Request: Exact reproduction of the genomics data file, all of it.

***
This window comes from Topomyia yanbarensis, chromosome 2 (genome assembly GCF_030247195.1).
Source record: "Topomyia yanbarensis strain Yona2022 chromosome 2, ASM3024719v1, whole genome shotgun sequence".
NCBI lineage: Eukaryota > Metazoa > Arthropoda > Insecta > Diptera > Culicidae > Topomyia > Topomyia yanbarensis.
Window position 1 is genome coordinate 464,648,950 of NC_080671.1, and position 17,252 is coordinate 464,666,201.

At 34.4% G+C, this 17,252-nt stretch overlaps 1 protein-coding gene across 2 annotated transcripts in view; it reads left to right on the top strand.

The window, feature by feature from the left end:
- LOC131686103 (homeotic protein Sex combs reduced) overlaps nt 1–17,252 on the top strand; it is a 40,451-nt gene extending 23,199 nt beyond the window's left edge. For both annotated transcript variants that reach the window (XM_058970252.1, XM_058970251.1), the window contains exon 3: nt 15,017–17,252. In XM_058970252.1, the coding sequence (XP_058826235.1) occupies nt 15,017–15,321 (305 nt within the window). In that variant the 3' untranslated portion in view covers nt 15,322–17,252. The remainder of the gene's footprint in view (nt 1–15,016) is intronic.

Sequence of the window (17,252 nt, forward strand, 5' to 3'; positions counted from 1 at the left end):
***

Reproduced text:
This window comes from Topomyia yanbarensis, chromosome 2 (genome assembly GCF_030247195.1).
Source record: "Topomyia yanbarensis strain Yona2022 chromosome 2, ASM3024719v1, whole genome shotgun sequence".
NCBI lineage: Eukaryota > Metazoa > Arthropoda > Insecta > Diptera > Culicidae > Topomyia > Topomyia yanbarensis.
Window position 1 is genome coordinate 464,648,950 of NC_080671.1, and position 17,252 is coordinate 464,666,201.

At 34.4% G+C, this 17,252-nt stretch overlaps 1 protein-coding gene across 2 annotated transcripts in view; it reads left to right on the top strand.

The window, feature by feature from the left end:
- LOC131686103 (homeotic protein Sex combs reduced) overlaps nt 1–17,252 on the top strand; it is a 40,451-nt gene extending 23,199 nt beyond the window's left edge. For both annotated transcript variants that reach the window (XM_058970252.1, XM_058970251.1), the window contains exon 3: nt 15,017–17,252. In XM_058970252.1, the coding sequence (XP_058826235.1) occupies nt 15,017–15,321 (305 nt within the window). In that variant the 3' untranslated portion in view covers nt 15,322–17,252. The remainder of the gene's footprint in view (nt 1–15,016) is intronic.

Sequence of the window (17,252 nt, forward strand, 5' to 3'; positions counted from 1 at the left end):